I was very disappointed with the performance of the machine after switching to Ubuntu, and I finally realized that it was likely due to the full disk encryption (FDE) which I enabled at time of install. After wiping the drive again and reinstalling Ubuntu, this time with only home folder encryption enabled, I have found the performance to be vastly improved. The memory footprint is reduced, program load/launch times are reduced, everything is faster and I am very, very happy to have fixed this problem. Right now I have open about 13 Firefox tabs, IntelliJ IDEA, system monitor, file browser, and terminal, and I am at 2.6/3.8GiB RAM (68%) and 0.464/3.9GiB (11.5%) swap. In my previous setup with FDE enabled the memory would have been maxed out many tabs ago…

My processor is a Core i5-540M @ 2.53GHz (Passmark 2448, see also and I only have 4GB RAM. I’m also rocking the original 500GB 5400rpm HDD which I actually can’t believe is still spinning. I probably will pop in a SSD and another 4GB RAM at some point to keep this little guy alive for another 5-10 years 😉

Servicing brakes on a 2004 Toyota Highlander

My passenger side (a.k.a. right) rear brake caliper was seized so, with the help of a co-worker, I replaced the rear rotors, calipers and pads, and I flushed (most of) the brake fluid. I didn’t touch the front brakes. It was a great experience and I learned a lot about the brake system in my car. So here’s a quick account.

Continue reading “Servicing brakes on a 2004 Toyota Highlander”

An old article about installing Linux on a Lenovo X1 Carbon notebook computer

I bought a refurbished Lenovo X1 Carbon notebook computer about 6 months ago from ArrowDirect, and so far it has been working out great. I’ve got Windows 7 on the X1 and Ubuntu 16.04 on my computer at home, and I would really, really like to move 100% to Linux on both of my machines. I found an old blog post from 2012 that has some details about installing Linux on an X1 carbon that might be worth keeping in mind.

I can’t completely purge Windows from my life, sadly. There are several CAD and engineering programs that I just can’t do without and are Windows/Mac-only. Wine works for some things, but not everything. I think the solution may be to buy an OEM copy of Windows 7 and just install it on a virtual machine.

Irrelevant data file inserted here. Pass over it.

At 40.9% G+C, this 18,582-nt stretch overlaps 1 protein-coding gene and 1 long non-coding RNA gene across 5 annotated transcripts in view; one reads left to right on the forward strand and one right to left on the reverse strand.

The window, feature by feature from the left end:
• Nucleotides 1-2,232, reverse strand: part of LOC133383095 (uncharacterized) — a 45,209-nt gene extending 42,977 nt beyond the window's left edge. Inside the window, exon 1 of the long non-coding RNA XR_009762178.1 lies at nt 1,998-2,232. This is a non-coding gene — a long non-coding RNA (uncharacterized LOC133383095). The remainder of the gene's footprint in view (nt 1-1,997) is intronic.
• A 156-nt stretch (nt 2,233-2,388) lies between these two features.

WindowBuilder graphical Java GUI design tool for Eclipse

I’ve installed WindowBuilder, an Eclipse IDE plugin for Java GUI development, in order to try to help me make some modifications to the GUI design of OpticalRayTracer. There were a couple confusing things about getting it going so I’m capturing some details of the process here. There is a section for WindowBuilder on the Eclipse user forums. The original proposal for WindowBuilder is also available to read.

First, I am running Eclipse 3.8.1 (Juno) on Ubuntu 16.05 (Xenial Xerus). I installed Eclipse via apt:

$ sudo apt install eclipse

about-eclipse-2016-06-12 14-21-47

Next, I installed WindowBuilder via the built in Eclipse software install utility, following the instructions at this page.

eclipse-install-software-crop-2016-06-12 14-26-18

The following URL is pasted into the Work with: text entry box:

Screenshot from 2016-06-12 17-59-12

I initially tried to install the SWT Designer as well, but I got a dependency error and it was the cause, so I then omitted it.

Once WindowBuilder is installed, it is invoked by right clicking on a given file and selecting Open With > WindowBuilder Editor.

windowbuilder-2016-06-12 14-12-48

This opens an editor window which is very similar to the usual one, but there is a Design tab at the bottom which will provide the desired graphical editor view.

Screenshot from 2016-06-12 18-31-33.jpg

And that is all for now.